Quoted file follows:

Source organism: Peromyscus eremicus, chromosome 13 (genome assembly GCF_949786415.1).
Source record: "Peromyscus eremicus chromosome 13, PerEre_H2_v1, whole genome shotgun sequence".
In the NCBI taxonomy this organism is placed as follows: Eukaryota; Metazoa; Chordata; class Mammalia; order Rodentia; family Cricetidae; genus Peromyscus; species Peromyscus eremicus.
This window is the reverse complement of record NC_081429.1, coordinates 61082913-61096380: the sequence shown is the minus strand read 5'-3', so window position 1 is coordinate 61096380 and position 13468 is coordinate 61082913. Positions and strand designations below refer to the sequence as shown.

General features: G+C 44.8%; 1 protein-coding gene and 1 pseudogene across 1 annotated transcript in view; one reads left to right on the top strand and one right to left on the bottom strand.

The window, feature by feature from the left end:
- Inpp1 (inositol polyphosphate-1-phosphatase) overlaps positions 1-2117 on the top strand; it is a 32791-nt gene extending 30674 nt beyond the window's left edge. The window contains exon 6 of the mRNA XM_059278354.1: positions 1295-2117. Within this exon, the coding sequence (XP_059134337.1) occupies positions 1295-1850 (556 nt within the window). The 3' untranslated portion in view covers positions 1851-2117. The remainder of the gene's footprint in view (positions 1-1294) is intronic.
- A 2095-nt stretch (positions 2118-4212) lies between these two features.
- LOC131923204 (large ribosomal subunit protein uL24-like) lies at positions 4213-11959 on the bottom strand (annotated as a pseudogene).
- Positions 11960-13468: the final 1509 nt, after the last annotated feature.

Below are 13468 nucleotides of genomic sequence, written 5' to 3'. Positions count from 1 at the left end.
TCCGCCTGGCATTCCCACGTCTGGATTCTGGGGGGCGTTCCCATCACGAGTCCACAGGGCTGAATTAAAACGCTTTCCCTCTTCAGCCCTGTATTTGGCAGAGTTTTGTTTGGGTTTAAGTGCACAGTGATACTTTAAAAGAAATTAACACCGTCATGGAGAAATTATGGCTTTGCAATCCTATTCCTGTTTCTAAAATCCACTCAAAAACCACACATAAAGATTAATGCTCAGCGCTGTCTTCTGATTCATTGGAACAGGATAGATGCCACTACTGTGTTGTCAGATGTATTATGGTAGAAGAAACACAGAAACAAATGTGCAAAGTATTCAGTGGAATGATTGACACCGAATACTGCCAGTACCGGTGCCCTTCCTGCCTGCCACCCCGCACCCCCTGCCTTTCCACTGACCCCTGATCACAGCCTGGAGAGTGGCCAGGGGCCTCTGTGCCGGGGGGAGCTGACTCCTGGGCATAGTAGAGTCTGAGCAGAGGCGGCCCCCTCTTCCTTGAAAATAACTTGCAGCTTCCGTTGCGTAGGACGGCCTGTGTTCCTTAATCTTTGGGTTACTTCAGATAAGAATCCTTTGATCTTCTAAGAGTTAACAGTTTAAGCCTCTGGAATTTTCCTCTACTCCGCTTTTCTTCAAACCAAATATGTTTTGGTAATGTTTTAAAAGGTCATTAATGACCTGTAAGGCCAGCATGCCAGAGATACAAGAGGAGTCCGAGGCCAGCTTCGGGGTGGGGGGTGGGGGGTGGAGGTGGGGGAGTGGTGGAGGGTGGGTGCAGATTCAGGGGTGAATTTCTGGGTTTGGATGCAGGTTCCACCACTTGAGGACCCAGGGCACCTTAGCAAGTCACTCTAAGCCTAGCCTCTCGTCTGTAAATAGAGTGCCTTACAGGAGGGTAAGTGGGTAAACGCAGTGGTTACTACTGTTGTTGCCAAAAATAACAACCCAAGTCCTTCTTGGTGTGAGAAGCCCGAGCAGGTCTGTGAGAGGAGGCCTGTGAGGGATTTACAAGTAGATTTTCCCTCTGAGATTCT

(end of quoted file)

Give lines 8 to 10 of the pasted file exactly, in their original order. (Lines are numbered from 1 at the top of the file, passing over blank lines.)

- A 2095-nt stretch (positions 2118-4212) lies between these two features.
- LOC131923204 (large ribosomal subunit protein uL24-like) lies at positions 4213-11959 on the bottom strand (annotated as a pseudogene).
- Positions 11960-13468: the final 1509 nt, after the last annotated feature.